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    'Staff publications' is the digital repository of Wageningen University & Research

    'Staff publications' contains references to publications authored by Wageningen University staff from 1976 onward.

    Publications authored by the staff of the Research Institutes are available from 1995 onwards.

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Record number 489010
Title SnTox1, a Parastagonospora nodorum necrotrophic effector, elicits PCD while binding chitin to protect the pathogen from wheat chitinases
Author(s) Friesen, T.L.; Liu, Z.H.; Kim, Y.M.; Gao, Y.; Wit, P.J.G.M. de; Faris, J.D.
Source In: Book of Abstracts 28th Fungal Genetics Conference. - - p. 209 - 210.
Event 28th Fungal Genetics Conference, Pacific Grove, CA, USA, 2015-03-17/2015-03-22
Department(s) Laboratory of Phytopathology
Publication type Abstract in scientific journal or proceedings
Publication year 2015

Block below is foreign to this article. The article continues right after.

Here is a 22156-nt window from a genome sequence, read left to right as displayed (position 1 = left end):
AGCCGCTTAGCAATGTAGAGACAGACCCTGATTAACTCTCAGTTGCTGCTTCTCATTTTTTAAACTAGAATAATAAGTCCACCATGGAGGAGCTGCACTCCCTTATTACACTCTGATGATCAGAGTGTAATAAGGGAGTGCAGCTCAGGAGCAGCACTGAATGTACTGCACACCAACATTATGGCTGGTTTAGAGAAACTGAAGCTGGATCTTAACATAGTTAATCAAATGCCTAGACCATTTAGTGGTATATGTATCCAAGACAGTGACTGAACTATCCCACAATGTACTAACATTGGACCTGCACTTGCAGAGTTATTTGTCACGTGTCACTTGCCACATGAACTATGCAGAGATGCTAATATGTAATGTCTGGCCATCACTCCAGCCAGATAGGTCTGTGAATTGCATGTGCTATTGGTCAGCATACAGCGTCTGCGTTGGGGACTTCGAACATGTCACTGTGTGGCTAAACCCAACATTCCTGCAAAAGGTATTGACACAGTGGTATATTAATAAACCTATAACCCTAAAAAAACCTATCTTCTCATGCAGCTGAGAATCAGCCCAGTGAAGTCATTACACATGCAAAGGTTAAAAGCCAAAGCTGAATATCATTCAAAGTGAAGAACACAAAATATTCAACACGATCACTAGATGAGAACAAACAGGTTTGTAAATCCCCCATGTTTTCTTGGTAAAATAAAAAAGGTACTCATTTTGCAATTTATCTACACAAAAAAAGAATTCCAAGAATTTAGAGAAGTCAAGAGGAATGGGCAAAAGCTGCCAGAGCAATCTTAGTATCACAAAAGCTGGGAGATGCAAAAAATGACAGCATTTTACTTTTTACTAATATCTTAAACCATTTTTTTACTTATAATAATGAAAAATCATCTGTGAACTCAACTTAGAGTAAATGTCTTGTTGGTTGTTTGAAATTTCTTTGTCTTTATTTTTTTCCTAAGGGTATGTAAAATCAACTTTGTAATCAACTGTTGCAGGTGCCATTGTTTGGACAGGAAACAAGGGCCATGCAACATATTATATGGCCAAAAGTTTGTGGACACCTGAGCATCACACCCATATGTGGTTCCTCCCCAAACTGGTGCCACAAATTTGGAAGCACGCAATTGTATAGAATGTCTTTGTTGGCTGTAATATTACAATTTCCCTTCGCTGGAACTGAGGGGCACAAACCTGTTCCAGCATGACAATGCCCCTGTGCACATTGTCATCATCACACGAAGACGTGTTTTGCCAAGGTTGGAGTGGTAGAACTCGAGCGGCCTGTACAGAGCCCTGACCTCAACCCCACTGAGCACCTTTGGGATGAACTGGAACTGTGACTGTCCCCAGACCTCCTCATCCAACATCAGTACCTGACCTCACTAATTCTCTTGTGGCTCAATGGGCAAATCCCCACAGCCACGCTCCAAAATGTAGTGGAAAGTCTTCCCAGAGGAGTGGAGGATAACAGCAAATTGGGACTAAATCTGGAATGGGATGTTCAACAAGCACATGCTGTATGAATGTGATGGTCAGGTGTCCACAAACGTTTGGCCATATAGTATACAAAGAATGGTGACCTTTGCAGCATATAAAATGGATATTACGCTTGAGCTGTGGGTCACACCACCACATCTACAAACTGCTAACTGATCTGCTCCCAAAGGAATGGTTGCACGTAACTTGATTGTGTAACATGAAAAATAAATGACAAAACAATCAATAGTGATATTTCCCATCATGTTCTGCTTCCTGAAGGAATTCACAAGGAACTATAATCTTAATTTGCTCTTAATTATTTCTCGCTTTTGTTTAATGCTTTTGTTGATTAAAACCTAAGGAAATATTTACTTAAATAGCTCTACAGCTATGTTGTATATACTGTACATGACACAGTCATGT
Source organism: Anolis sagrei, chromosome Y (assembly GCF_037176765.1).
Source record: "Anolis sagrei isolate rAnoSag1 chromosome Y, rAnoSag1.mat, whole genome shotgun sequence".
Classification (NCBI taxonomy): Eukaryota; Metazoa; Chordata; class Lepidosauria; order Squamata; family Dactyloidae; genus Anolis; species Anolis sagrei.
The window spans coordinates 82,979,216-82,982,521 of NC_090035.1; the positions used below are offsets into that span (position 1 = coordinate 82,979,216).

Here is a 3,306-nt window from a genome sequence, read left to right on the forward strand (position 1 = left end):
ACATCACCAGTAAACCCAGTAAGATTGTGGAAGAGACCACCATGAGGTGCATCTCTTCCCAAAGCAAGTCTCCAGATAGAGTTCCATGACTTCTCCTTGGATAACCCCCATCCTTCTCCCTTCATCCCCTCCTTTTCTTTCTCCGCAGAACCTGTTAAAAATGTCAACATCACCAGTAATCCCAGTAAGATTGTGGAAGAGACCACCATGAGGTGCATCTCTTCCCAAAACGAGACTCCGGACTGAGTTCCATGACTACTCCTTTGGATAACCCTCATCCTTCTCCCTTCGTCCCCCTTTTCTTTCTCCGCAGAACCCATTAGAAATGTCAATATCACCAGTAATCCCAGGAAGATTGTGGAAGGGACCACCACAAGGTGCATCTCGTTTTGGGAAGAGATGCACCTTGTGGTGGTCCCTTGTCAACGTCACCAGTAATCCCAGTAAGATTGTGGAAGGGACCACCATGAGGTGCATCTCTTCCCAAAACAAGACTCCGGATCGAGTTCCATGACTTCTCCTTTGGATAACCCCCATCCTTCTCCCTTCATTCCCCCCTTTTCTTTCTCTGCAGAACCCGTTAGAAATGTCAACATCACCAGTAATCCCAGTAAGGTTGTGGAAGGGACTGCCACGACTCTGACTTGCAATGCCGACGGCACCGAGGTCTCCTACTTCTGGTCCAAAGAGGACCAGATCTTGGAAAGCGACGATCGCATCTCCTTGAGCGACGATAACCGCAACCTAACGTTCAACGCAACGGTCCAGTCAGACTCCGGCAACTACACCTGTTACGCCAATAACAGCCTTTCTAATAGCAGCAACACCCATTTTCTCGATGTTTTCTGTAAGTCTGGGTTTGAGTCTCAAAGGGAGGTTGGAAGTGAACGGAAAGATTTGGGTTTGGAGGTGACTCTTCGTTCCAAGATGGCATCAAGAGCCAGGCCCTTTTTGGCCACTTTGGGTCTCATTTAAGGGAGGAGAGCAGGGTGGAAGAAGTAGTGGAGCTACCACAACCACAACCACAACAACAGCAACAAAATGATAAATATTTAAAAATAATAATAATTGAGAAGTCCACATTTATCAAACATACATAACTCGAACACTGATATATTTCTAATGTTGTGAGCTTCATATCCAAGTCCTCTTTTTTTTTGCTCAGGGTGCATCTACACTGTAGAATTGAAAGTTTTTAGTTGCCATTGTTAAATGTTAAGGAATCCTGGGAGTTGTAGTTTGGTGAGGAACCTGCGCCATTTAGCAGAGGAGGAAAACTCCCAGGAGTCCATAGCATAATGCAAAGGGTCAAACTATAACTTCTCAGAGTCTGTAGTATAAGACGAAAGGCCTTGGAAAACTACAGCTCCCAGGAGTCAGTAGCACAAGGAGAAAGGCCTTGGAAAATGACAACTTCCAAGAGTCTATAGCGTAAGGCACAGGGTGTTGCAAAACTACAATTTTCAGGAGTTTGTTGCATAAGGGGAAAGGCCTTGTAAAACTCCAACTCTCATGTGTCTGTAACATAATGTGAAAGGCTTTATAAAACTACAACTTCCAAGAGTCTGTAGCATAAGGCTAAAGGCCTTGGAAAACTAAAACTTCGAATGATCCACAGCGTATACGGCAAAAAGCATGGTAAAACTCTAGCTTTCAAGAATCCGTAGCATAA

Abstract Parastagonospora nodorum (Synonym: Stagonospora nodorum) is a destructive pathogen of wheat that induces yield and quality losses by causing necrosis on the leaves and glumes of wheat. P. nodorum is a necrotrophic specialist pathogen that secretes an arsenal of necrotrophic effectors (NEs) involved in inducing necrosis. SnTox1 was the first of seven NEs to be reported from P. nodorum and interacts directly or indirectly with the single dominant susceptibility gene Snn1. SnTox1 is recognized by Snn1 followed by the induction of a classical defense response involving programmed cell death (PCD), an oxidative burst, DNA laddering, and up regulation of several PR proteins including chitinases. However, this recognition results in wheat being susceptible to P. nodorum rather than resistant. Interestingly, the C-terminus of SnTox1 has homology to several plant chitin binding proteins and we have shown that SnTox1 does bind chitin. Therefore, we have expressed two wheat chitinases that are able to degrade the fungal cell wall in vitro to show that P. nodorum transformed other plant pathogens and non-pathogens with SnTox1 including Neurospora crassa (saprotroph), Pyrenophora teres f. teres (necrotrophic barley pathogen), and Cercospora beticola (hemi-biotrophic sugarbeet pathogen) and show that not only did some of these fungi become pathogens of wheat lines harboring Snn1, but all had increased protection from the wheat chitinases in vitro, exposing a secondary or possibly the primary function of SnTox1. The dual function of this protein explains the high prevalence of SnTox1, relative to other NEs in the P. nodorum global population and shows that necrotrophs harbor chitin binding proteins for their protection during pathogenesis.
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